a more fulsome look at this?
Mr. Emerson: I think it's really important that we distinguish between what some folks have been recommending in
terms of a geographic land-based corridor that could accommodate multiple transportation systems, be it pipelines,
transmission lines, rail or whatever, and the trade corridors that really are fundamental to connecting Canada to the
As I think everyone will appreciate, without really efficient connections to the global marketplace for Canadian
goods and services, Canada's economy would be, quite bluntly, toast. When I think of trade corridors, I do not think
of a corridor that is really set up to expedite major project approvals and enlist the support of First Nations. I think of
the fundamental requirement for corridors that are, first and foremost, transportation and logistics systems, which
have to have a very strong core to them. Normally, in this case, that would be built around the railroads and through
the ports, along with the feeder systems, the technologies, the data, the various measures around security and border
fluidity and so on that enable Canadian companies to access the global marketplace with great efficiency.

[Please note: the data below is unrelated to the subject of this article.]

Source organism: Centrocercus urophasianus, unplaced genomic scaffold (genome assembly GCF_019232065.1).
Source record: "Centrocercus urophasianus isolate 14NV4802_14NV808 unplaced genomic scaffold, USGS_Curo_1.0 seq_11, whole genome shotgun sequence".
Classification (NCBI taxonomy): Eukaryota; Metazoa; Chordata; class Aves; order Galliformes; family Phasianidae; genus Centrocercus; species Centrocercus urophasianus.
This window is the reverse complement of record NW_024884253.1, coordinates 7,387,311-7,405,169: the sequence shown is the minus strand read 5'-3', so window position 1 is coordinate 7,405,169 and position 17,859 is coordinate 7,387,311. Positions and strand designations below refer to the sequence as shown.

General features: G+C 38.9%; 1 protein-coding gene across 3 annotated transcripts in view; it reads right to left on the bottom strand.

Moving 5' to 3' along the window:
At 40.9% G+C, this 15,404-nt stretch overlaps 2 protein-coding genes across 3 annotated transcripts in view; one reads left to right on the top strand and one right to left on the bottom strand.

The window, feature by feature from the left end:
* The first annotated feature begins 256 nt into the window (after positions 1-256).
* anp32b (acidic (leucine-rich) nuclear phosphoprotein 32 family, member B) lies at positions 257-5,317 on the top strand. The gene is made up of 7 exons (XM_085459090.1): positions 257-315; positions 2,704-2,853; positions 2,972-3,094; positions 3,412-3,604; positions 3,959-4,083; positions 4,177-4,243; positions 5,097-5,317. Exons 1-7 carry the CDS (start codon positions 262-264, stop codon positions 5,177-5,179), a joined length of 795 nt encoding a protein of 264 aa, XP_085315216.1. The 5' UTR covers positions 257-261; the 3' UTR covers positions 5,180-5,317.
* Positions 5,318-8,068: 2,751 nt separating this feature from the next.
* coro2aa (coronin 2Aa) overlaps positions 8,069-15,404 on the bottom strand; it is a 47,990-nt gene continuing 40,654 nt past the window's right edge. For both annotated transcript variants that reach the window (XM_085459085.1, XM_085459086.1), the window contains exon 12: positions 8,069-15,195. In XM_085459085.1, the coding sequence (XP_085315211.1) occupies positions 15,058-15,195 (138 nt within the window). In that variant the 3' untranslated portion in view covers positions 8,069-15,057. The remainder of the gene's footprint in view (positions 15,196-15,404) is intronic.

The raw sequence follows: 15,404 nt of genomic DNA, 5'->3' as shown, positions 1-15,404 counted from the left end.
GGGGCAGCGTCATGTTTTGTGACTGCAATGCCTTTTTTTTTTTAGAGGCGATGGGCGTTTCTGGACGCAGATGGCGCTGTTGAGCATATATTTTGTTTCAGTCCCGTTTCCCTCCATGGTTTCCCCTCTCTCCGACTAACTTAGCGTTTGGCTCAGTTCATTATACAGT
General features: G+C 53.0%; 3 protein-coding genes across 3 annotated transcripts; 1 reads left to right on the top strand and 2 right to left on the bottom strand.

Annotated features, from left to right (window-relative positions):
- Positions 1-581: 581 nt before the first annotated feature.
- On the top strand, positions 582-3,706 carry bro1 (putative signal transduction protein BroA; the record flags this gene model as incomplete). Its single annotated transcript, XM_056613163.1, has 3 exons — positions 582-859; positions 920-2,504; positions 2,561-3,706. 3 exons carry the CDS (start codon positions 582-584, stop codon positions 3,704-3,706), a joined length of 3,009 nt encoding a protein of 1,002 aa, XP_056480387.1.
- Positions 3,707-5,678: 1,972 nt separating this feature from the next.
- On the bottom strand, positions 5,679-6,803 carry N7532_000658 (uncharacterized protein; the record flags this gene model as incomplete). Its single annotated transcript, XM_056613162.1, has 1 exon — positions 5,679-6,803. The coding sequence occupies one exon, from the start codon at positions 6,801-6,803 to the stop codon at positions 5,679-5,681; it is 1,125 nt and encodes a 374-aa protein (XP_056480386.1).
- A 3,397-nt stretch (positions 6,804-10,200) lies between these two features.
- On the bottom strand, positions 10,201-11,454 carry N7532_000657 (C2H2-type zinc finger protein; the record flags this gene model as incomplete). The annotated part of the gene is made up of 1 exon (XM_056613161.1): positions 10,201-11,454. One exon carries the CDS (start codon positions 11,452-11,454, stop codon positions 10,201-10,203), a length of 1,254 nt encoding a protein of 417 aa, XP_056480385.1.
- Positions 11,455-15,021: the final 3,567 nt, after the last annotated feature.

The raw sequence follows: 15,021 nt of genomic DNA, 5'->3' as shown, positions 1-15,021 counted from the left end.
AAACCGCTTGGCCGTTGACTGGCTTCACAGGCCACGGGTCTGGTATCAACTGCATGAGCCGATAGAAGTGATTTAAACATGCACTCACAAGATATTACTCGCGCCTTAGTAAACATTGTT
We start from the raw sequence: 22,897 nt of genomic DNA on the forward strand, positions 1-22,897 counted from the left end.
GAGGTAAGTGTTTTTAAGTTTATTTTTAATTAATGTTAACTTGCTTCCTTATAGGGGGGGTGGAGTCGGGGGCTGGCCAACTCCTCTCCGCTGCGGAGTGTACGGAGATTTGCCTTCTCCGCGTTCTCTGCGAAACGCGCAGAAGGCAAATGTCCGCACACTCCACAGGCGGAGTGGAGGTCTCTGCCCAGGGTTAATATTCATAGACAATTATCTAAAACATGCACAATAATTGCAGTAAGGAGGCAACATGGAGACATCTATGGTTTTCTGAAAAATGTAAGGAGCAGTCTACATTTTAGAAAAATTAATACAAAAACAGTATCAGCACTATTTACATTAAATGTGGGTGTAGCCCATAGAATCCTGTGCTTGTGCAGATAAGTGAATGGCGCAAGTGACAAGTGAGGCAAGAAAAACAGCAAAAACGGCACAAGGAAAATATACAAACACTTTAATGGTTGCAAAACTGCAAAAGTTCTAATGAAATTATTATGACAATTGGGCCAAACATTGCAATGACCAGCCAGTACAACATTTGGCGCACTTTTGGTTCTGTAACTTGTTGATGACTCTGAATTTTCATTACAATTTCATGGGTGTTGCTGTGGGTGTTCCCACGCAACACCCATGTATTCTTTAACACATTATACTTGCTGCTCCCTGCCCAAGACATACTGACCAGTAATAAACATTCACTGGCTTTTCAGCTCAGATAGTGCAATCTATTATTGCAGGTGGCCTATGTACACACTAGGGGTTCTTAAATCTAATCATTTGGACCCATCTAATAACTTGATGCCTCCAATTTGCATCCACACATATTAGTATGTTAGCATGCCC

I would just say, in conclusion, that transportation and logistics is now a more important competitive driver than
most tariff and non-tariff barriers are.
Senator Tannas: Maybe I'll go at this in a little different way.
Given what you have just said, do you see the existing physical transportation corridors — the CP railway, the CN
railway, the Trans-Canada Highway and the existing ports — being able to provide the capacity for our country and its
want to export goods 50, 75 and 100 years from now when, hopefully, our economy is triple, quadruple or quintuple
the size it is right now?
Mr. Emerson: I would say not without further policy adaptation, and I say that because when you look at the
fundamental trade corridors, there are bottlenecks developing and that have developed. There are various areas where
urban encroachment is bringing the system if not to a standstill, then at least creating serious delays and problems with
the import and export of products.
So in the sense that we need government acknowledgment that trade corridors are a fundamental part of the greater
national economic interest, I believe that we will need and should put in place mechanisms and authorities that would